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10 Tips for Renting an Apartment After Bankruptcy

Updated on February 10, 2017
Renting an apartment after bankruptcy isn't always easy, but it is possible.
Renting an apartment after bankruptcy isn't always easy, but it is possible. | Source

Finding an apartment to rent after going through a bankruptcy can be a challenge, but it’s definitely possible. In this economy, so many people have lost jobs or have had their incomes reduced that landlords can’t afford to be quite as selective as they were in the past regarding potential tenants’ credit.

If you’re in the situation of needing to find a place to live and are worried about how your bankruptcy will impact your apartment search, here are ten tips that I hope will make your search easier.

1) Be up-front about your situation with your potential landlord

Unless it’s a property that doesn’t run credit checks (which is rare), chances are they will find out you filed for bankruptcy. If you explain that you had financial difficulties in the past, but took steps to resolve the situation, have a job (or proof of steady income) and are able to show you’ve been responsible with your financial obligations since your bankruptcy, it might be enough to convince them to give you a chance.

The longer it has been since your bankruptcy, the better your odds, assuming your financial situation has improved and you’re not falling behind on any bills again.

2) Rent from a private property owner

It may be easier to rent an apartment from a private owner instead of a complex run by a management company that often have stricter rules regarding credit and income. You can find private listings on sites such as Craigslist,,, in local newspapers or even by looking for “For Rent” signs in windows in the neighborhood you’re looking in.

Be proactive about improving your credit to make renting an apartment after bankruptcy an achievable goal.
Be proactive about improving your credit to make renting an apartment after bankruptcy an achievable goal. | Source

3) Use your past rental history

If you’ve rented in the past and are able to show you were a good tenant and paid your rent on time, make sure to point this out in your application or interview with a potential landlord.

4) Offer a larger security deposit

For someone just coming out of a bankruptcy, this one won’t always be possible, but if you are able to put together enough money for a larger security deposit, this can sometimes increase your chances of getting approved. If the apartment requests one month’s security deposit, offer two months or more.

5) Have a job or proof of income

Be sure to bring your current pay stubs or some type of proof of your monthly income when you apply to rent. If you have the type of job where you income varies month-to-month, it’s best to have something in writing from your employer or HR department to give the landlord. If you are self-employed, bring current bank statements.

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6) Gather a list of references

Put together a list of people you know well and are willing to provide a reference for you. They can be past landlords, current or past employers, business associates, or even personal references. The more people who are willing to vouch for you, the better.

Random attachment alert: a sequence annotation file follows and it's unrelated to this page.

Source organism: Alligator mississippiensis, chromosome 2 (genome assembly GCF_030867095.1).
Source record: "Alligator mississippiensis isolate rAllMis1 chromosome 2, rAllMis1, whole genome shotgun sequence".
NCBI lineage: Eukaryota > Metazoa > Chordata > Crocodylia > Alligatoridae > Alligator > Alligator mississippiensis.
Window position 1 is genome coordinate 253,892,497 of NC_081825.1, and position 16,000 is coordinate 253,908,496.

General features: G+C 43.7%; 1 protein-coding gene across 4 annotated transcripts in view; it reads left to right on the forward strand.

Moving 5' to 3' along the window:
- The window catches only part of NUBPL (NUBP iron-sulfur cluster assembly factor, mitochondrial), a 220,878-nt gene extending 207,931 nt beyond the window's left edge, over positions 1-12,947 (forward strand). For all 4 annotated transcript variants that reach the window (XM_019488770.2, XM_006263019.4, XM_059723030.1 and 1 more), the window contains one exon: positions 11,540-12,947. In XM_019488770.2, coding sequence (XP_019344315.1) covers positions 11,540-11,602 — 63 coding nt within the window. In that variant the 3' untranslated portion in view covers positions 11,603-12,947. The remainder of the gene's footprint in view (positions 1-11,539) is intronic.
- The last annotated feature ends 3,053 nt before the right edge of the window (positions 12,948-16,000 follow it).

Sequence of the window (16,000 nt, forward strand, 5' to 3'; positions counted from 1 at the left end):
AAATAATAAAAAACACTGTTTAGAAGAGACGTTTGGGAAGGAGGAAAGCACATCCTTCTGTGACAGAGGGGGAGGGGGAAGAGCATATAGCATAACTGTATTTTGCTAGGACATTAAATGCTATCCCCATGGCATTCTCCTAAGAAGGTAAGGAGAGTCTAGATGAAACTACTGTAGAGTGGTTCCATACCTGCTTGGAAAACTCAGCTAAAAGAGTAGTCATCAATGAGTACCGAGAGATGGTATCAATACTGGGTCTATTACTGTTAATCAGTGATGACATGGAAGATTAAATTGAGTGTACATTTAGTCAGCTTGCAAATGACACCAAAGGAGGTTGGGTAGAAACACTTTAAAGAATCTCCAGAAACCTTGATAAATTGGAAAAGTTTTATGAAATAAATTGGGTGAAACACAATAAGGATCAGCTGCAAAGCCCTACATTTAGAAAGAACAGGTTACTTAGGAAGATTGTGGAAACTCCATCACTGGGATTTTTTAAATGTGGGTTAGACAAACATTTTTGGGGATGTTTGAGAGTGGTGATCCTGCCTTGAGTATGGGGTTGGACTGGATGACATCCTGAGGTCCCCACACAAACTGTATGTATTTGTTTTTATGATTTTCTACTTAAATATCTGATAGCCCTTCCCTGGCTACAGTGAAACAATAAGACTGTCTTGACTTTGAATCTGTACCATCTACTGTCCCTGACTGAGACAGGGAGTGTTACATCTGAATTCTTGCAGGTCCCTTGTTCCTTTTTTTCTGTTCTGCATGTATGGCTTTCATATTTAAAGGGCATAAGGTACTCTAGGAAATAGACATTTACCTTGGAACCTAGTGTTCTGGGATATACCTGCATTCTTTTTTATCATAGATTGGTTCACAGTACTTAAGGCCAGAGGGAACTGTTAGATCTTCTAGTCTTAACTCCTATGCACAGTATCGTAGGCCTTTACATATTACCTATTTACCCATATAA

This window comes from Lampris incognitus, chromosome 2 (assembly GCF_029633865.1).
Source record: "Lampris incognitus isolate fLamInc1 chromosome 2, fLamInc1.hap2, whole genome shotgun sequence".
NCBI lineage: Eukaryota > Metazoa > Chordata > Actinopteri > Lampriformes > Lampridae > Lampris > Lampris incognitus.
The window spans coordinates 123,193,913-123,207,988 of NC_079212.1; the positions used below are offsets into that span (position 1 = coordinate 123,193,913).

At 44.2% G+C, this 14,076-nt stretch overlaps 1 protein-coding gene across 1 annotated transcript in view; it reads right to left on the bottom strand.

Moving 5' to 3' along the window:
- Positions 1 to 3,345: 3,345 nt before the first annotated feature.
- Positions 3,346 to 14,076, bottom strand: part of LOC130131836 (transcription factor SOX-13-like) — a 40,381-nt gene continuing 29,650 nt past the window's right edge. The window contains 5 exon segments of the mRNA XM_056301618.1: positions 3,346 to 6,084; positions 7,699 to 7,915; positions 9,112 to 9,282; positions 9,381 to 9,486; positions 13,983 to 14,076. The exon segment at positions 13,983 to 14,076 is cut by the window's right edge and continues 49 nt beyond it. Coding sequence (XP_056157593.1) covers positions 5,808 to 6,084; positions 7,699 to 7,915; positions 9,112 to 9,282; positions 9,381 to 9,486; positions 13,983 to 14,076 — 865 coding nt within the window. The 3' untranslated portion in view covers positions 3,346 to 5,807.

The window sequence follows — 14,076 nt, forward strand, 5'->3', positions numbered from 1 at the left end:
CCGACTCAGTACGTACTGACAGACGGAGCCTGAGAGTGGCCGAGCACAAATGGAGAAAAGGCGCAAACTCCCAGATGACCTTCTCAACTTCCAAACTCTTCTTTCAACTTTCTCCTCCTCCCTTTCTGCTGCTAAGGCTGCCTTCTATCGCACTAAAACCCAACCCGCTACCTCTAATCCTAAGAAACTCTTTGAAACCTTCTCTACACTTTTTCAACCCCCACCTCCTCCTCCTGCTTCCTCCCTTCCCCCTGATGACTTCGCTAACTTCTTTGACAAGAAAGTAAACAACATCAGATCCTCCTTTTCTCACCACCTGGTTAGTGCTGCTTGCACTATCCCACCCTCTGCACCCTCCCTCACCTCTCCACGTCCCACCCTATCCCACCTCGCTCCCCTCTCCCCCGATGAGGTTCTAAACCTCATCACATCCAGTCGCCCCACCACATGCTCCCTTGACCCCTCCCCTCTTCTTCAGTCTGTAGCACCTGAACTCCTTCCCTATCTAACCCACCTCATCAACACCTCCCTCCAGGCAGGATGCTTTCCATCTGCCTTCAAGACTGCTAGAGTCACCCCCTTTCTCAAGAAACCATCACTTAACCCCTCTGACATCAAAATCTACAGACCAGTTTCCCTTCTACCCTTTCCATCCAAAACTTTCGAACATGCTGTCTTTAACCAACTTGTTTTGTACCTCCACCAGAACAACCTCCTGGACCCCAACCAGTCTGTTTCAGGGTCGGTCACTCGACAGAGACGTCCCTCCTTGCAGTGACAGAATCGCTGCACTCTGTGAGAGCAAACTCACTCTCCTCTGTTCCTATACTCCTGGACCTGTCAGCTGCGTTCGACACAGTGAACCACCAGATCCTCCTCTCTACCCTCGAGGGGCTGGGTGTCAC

7) Look for 'No Credit Check' Apartments

Search online for "no credit check apartments” in your area. They do exist, although they may or may not be the kind of apartment you want to live in. Be sure to check these places out in person as well as online before you consider applying.

8) Look for rentals near a college or university

Landlords in these areas rent to students with little or no credit history on a regular basis and they just might be more lenient about your credit. Although these locations may not appeal to you if you’re not a college-aged person, consider it a temporary situation. Once your finances and credit improves, you’ll be in a better position to move elsewhere.

9) Have a co-signer for your lease

If all else fails, see if you can find someone with good credit to co-sign your lease. Unless you are very certain you will be able to make your rent for the length of the lease, it is better not to go this route and risk losing a relationship with your co-signer if you can’t keep up with your payments.

10) Be proactive about improving your credit right now

Just because you had to declare bankruptcy doesn’t mean your credit is ruined forever. If you begin taking steps to improve your credit immediately after bankruptcy, your credit score will start to reflect the positive results. The sooner you bring up your credit score, the easier it will be to get into the apartment you want.

For more detailed information on this subject, check out my Hubs Easy Ways to Rebuild Your Credit After Bankruptcy, How To Get a Good FICO Score After Bankruptcy and Best Secured Credit Cards After Bankruptcy.

Tips to help get your credit back on track so it's easier to rent after bankruptcy.
Tips to help get your credit back on track so it's easier to rent after bankruptcy. | Source

© 2012 carolynkaye


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    • carolynkaye profile image

      carolynkaye 4 weeks ago from USA

      You're welcome, Leslie. Thanks for your comments :)

    • profile image

      leslie 4 weeks ago

      very helpful thank you

    • carolynkaye profile image

      carolynkaye 3 months ago from USA

      Thanks, davidrothchild1 :)

    • davidrothchild1 profile image

      david rothchild 3 months ago from New York New York

      Great Article Great Tips...